All right, so Apple doesn’t walk on water. The company is not immune to the state of the world economy, nor to the impact of customers waiting on the sidelines in anticipation for a new model that may not ship until October.
When you add such conditions up, it explains, in part, why Apple missed Wall Street’s expectations for the June quarter. On the surface, the numbers seemed pretty good, except for slow Mac growth. You might attribute that to the fact that the new MacBook Air and MacBook Pro lineup didn’t arrive until the second week of June, and other models still await significant refreshes.
So for the quarter ending June 30, 2012, Apple reported revenue of $35 billion, with a net profit of $8.8 billion, or $9.32 per diluted share. Compare those results to last year’s numbers, which totaled $28.6 billion revenues and a net profit of $7.3 billion, or $7.79 per diluted share. Such an increase would seem good enough for any company, but Apple’s stock price dipped 5% in after-hours trading, because Wall Street expected the company to post earnings averaging $37.22 billion.
The main problem appears to be the supposed lackluster sales growth of the iPhone. Apple moved 26 million, representing 28% growth over last year, but Wall Street had hoped for better. At the same time, more and more stories have surfaced about the iPhone 5, perceived as a major upgrade with a larger screen and other niceties, including LTE support. Since most iPhone customers have to commit to two-year contracts with wireless carriers to keep the purchase price at an affordable level, they may be taking pause and waiting for something better. This situation mirrors that of the September 2011 quarter, where iPhone sales also missed expectations in anticipation of a newer model.
At the same time, sales of the iPad continue to overwhelm the competition, with 17 million sold last quarter, an increase of 84% over last year. That number appears to have exceeded many analyst expectations. And, now, with rumors growing about the possibilities of an iPad mini this fall, the window of opportunity for Apple’s competitors seems to be closing fast. Maybe it’s another iPod phenomenon in the making.
As to iPods, 6.8 million were sold. About half of the sales were registered for the iPod touch. This is a 10% decline over last year, but few are surprised by the gradual erosion of the iPod, which still towers over other music players. Apple also sold 4 million Macs, a mere two percent sales increase over last year, likely due to the late arrival of model refreshes. But that still beats the overall PC industry, where sales for many companies have dipped.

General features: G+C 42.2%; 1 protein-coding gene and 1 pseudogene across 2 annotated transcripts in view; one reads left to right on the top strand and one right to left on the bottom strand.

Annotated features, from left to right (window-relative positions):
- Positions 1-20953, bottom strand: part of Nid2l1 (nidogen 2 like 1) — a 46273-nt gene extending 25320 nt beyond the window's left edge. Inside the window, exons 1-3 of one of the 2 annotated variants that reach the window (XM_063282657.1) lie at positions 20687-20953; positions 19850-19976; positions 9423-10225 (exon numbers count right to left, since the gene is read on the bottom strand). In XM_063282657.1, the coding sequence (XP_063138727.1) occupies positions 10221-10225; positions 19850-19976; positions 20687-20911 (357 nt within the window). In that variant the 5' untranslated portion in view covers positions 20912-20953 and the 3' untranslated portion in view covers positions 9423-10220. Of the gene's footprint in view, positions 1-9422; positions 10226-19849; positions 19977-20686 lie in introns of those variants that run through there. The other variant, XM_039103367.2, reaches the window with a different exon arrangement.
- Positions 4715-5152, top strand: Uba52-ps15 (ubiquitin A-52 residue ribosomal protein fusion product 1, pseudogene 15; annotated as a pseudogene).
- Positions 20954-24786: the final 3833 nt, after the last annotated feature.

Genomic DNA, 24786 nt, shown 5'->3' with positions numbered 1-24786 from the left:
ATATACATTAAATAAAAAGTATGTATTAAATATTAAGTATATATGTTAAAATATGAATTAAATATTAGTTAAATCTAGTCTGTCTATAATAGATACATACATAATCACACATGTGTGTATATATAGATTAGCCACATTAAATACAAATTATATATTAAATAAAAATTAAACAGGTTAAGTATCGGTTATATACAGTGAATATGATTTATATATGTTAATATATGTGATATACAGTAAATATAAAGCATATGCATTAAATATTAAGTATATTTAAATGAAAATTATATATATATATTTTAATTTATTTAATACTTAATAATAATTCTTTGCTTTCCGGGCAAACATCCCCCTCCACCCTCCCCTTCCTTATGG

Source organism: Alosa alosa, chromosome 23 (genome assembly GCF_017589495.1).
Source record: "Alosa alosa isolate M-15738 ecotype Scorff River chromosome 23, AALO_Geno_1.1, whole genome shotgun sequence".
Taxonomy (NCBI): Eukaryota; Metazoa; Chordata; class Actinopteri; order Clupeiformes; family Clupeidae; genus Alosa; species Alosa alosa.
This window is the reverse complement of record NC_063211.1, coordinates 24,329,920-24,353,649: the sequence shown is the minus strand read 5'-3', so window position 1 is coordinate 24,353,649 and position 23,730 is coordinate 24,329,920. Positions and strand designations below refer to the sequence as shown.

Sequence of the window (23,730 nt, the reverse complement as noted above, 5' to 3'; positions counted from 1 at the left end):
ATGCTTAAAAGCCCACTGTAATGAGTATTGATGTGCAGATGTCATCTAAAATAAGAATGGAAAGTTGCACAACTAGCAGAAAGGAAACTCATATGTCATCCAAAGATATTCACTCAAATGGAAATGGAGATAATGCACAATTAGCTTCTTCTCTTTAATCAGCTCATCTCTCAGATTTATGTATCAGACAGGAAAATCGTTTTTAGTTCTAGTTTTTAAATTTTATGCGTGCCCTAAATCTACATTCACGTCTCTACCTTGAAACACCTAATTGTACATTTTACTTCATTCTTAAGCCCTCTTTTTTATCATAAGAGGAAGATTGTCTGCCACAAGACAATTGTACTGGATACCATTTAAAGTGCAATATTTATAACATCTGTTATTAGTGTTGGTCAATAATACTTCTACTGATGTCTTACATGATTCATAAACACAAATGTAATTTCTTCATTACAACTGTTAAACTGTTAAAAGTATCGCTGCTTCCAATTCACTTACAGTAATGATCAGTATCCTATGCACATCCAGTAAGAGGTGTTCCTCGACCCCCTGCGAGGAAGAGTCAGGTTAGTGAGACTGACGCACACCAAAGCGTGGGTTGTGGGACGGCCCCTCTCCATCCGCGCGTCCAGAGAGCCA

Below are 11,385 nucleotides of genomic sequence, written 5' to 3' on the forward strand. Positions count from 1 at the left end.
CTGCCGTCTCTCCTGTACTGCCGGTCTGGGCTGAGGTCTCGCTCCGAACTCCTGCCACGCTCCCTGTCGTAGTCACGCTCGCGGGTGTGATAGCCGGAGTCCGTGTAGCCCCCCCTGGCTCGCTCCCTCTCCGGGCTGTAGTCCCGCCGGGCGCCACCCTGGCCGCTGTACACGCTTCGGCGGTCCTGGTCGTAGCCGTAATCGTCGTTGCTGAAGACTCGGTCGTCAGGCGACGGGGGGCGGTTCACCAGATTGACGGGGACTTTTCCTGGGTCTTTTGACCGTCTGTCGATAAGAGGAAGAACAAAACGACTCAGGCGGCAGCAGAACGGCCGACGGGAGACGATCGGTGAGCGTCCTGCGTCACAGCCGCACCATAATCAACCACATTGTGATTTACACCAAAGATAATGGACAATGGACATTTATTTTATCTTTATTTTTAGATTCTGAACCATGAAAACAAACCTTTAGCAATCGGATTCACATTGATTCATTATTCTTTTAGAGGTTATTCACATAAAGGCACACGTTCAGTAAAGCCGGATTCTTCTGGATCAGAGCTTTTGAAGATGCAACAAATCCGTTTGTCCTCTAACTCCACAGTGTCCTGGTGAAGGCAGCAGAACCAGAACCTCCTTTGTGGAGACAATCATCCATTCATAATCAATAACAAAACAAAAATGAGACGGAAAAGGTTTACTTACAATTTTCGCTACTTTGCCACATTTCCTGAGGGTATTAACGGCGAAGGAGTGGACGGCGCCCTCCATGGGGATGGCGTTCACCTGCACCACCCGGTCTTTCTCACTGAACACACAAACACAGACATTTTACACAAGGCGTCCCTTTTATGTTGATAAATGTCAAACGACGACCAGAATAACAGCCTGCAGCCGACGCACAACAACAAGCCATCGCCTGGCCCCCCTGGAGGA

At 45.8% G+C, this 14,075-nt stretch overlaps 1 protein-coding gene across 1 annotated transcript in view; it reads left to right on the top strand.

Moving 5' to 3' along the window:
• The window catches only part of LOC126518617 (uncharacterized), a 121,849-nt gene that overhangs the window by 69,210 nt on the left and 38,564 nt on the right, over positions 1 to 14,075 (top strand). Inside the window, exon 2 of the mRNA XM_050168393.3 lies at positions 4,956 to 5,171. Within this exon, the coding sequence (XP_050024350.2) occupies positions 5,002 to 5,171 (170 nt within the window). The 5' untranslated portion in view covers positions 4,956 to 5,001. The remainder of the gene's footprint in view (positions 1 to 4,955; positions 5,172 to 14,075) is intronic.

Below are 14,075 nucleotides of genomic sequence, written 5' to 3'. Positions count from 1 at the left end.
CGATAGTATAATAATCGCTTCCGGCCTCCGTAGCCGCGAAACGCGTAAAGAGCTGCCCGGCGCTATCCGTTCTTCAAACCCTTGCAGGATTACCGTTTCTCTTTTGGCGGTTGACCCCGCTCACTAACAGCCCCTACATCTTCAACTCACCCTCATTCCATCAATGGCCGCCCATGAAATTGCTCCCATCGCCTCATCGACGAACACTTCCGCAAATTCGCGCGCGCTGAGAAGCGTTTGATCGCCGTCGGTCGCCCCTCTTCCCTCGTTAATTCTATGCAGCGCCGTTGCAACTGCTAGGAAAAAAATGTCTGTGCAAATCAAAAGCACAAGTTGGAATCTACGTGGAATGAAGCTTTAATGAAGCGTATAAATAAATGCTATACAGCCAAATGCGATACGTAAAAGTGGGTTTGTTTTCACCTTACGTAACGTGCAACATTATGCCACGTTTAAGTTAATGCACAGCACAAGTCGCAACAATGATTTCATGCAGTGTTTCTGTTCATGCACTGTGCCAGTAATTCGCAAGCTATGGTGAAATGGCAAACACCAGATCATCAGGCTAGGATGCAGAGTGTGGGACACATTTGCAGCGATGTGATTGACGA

I won’t dwell too heavily on the rest of the numbers. You can find a lot more information at Apple’s site.
During the quarterly conference call with financial analysts, Apple CEO TIm Cook basically agreed that rumors about the next iPhone may have had a “reasonable amount” of impact on current sales. If this is true, the figures for the September quarter may also be tepid unless, of course, the iPhone 5 arrives in September, as some are suggesting.
This doesn’t necessarily mean it won’t happen. I wouldn’t be surprised if Apple took a close look at sales projections during the quarter, and began to make appropriate decisions to restore sales luster. But the premature release of a new product that may not be ready for public consumption would be the wrong approach. The smartphone market is too hotly contested to take chances on the one-and-only iPhone intro for the year.
Part of the problem is one of perception. Apple cannot slow the rumor train. Almost as soon as an iPhone 5 — or whatever it’s called — appears, there will be rumors about what form an iPhone 6 might take. Will it have an even larger screen, 3D without the glasses; will it cook your dinner?
Clearly, there are expectations for lots of Apple products over the remainder of this year. Wednesday morning signaled the arrival of OS 10.8 Mountain Lion, meeting predictions that it would hit the Mac App Store the day after Apple’s financials were announced. It’s not at all clear, though, how quickly other Macs might be updated. Both the Mac mini and the iMac are getting a tad long in the tooth, what with Intel releasing new chips several months back.
While Apple wouldn’t admit to any new product initiatives during the quarterly conference call, which is to be expected, there are still growing expectations that the iPad will get a little brother (or sister) with a 7.85-inch screen. It has been dubbed the iPad mini by the media, though it could be an iPad nano I suppose. I read a few reports that the third generation iPad could receive a minor refresh to address perceived heat problems and to make the unit a tad slimmer and lighter. But Apple doesn’t tend to make in-line product changes of that sort.
The other question is whether Wall Street might just be getting a little overconfident about Apple, and when the company misses projections, the stock price is dinged accordingly. Perhaps this is one quarter that will help financial analysts take a more realistic view of Apple’s prospects.
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